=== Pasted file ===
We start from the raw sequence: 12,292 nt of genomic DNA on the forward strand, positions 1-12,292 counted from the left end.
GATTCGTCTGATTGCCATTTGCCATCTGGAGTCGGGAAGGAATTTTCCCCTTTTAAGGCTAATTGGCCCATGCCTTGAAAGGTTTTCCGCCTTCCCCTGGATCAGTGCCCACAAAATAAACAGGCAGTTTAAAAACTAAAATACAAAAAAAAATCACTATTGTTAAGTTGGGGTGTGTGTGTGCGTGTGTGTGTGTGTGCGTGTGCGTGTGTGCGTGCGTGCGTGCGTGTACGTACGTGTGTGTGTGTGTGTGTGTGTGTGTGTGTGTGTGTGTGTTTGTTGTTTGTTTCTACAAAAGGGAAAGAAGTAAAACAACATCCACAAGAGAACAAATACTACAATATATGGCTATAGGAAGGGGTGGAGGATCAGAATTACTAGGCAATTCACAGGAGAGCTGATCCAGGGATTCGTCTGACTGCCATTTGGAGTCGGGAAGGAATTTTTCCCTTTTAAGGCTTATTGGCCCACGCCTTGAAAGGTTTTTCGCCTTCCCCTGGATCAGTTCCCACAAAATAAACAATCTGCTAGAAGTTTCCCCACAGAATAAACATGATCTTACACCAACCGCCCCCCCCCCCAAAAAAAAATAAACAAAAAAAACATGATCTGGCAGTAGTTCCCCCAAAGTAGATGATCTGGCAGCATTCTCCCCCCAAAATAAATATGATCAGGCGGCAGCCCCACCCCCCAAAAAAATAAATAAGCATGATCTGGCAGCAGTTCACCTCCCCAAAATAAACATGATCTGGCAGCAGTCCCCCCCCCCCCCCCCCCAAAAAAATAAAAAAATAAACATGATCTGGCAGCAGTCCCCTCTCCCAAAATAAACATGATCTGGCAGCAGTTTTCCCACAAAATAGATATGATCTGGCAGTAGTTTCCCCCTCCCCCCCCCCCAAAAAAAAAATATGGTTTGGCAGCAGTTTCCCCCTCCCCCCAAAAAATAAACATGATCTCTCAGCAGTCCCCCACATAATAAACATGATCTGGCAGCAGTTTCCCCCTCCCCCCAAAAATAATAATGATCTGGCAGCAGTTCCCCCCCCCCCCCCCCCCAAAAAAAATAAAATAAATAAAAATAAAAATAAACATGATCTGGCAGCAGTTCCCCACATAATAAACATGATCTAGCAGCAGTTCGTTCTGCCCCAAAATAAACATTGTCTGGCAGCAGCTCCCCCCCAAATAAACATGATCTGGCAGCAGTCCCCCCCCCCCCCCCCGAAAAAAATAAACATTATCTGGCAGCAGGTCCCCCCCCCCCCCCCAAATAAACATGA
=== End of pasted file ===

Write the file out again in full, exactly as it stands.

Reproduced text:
We start from the raw sequence: 12,292 nt of genomic DNA on the forward strand, positions 1-12,292 counted from the left end.
GATTCGTCTGATTGCCATTTGCCATCTGGAGTCGGGAAGGAATTTTCCCCTTTTAAGGCTAATTGGCCCATGCCTTGAAAGGTTTTCCGCCTTCCCCTGGATCAGTGCCCACAAAATAAACAGGCAGTTTAAAAACTAAAATACAAAAAAAAATCACTATTGTTAAGTTGGGGTGTGTGTGTGCGTGTGTGTGTGTGTGCGTGTGCGTGTGTGCGTGCGTGCGTGCGTGTACGTACGTGTGTGTGTGTGTGTGTGTGTGTGTGTGTGTGTGTGTGTTTGTTGTTTGTTTCTACAAAAGGGAAAGAAGTAAAACAACATCCACAAGAGAACAAATACTACAATATATGGCTATAGGAAGGGGTGGAGGATCAGAATTACTAGGCAATTCACAGGAGAGCTGATCCAGGGATTCGTCTGACTGCCATTTGGAGTCGGGAAGGAATTTTTCCCTTTTAAGGCTTATTGGCCCACGCCTTGAAAGGTTTTTCGCCTTCCCCTGGATCAGTTCCCACAAAATAAACAATCTGCTAGAAGTTTCCCCACAGAATAAACATGATCTTACACCAACCGCCCCCCCCCCCAAAAAAAAATAAACAAAAAAAACATGATCTGGCAGTAGTTCCCCCAAAGTAGATGATCTGGCAGCATTCTCCCCCCAAAATAAATATGATCAGGCGGCAGCCCCACCCCCCAAAAAAATAAATAAGCATGATCTGGCAGCAGTTCACCTCCCCAAAATAAACATGATCTGGCAGCAGTCCCCCCCCCCCCCCCCCCAAAAAAATAAAAAAATAAACATGATCTGGCAGCAGTCCCCTCTCCCAAAATAAACATGATCTGGCAGCAGTTTTCCCACAAAATAGATATGATCTGGCAGTAGTTTCCCCCTCCCCCCCCCCCAAAAAAAAAATATGGTTTGGCAGCAGTTTCCCCCTCCCCCCAAAAAATAAACATGATCTCTCAGCAGTCCCCCACATAATAAACATGATCTGGCAGCAGTTTCCCCCTCCCCCCAAAAATAATAATGATCTGGCAGCAGTTCCCCCCCCCCCCCCCCCCAAAAAAAATAAAATAAATAAAAATAAAAATAAACATGATCTGGCAGCAGTTCCCCACATAATAAACATGATCTAGCAGCAGTTCGTTCTGCCCCAAAATAAACATTGTCTGGCAGCAGCTCCCCCCCAAATAAACATGATCTGGCAGCAGTCCCCCCCCCCCCCCCCGAAAAAAATAAACATTATCTGGCAGCAGGTCCCCCCCCCCCCCCCAAATAAACATGA